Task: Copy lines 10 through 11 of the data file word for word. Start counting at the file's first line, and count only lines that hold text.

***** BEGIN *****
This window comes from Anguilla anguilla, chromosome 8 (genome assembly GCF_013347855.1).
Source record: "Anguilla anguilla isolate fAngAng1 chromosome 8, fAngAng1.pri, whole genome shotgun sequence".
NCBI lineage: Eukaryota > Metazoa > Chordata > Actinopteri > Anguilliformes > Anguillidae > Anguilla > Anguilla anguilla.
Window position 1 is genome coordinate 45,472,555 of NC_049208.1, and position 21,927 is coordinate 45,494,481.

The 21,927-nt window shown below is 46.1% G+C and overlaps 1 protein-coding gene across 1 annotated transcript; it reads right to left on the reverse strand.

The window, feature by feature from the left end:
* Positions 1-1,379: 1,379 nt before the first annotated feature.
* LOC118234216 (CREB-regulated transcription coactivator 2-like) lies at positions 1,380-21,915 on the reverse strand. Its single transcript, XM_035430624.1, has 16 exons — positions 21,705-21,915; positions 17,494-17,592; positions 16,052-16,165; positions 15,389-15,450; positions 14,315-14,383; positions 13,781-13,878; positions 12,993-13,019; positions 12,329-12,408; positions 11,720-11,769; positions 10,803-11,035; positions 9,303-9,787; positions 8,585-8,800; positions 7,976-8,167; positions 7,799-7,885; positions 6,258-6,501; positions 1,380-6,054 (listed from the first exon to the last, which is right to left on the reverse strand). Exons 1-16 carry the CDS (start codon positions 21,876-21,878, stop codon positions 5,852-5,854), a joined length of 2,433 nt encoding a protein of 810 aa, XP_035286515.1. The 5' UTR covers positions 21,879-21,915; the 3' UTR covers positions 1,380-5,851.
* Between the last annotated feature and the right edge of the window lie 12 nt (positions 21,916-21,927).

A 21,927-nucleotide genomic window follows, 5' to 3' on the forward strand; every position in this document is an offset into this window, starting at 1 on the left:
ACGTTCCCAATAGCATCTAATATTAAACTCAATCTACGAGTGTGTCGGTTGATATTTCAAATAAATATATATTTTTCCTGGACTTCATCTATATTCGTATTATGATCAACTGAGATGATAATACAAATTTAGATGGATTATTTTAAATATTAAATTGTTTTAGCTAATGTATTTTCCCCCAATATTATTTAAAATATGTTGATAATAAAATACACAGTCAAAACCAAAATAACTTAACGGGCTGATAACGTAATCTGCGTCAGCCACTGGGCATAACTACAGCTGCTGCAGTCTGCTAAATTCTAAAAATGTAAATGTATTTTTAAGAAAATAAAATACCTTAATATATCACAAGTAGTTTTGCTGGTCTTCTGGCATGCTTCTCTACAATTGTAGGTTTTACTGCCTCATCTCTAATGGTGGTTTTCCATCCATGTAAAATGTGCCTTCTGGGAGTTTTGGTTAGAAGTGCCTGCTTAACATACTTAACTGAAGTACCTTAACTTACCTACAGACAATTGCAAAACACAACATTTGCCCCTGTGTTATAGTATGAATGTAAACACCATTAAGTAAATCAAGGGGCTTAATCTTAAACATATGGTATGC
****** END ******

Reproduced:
A 21,927-nucleotide genomic window follows, 5' to 3' on the forward strand; every position in this document is an offset into this window, starting at 1 on the left:
ACGTTCCCAATAGCATCTAATATTAAACTCAATCTACGAGTGTGTCGGTTGATATTTCAAATAAATATATATTTTTCCTGGACTTCATCTATATTCGTATTATGATCAACTGAGATGATAATACAAATTTAGATGGATTATTTTAAATATTAAATTGTTTTAGCTAATGTATTTTCCCCCAATATTATTTAAAATATGTTGATAATAAAATACACAGTCAAAACCAAAATAACTTAACGGGCTGATAACGTAATCTGCGTCAGCCACTGGGCATAACTACAGCTGCTGCAGTCTGCTAAATTCTAAAAATGTAAATGTATTTTTAAGAAAATAAAATACCTTAATATATCACAAGTAGTTTTGCTGGTCTTCTGGCATGCTTCTCTACAATTGTAGGTTTTACTGCCTCATCTCTAATGGTGGTTTTCCATCCATGTAAAATGTGCCTTCTGGGAGTTTTGGTTAGAAGTGCCTGCTTAACATACTTAACTGAAGTACCTTAACTTACCTACAGACAATTGCAAAACACAACATTTGCCCCTGTGTTATAGTATGAATGTAAACACCATTAAGTAAATCAAGGGGCTTAATCTTAAACATATGGTATGC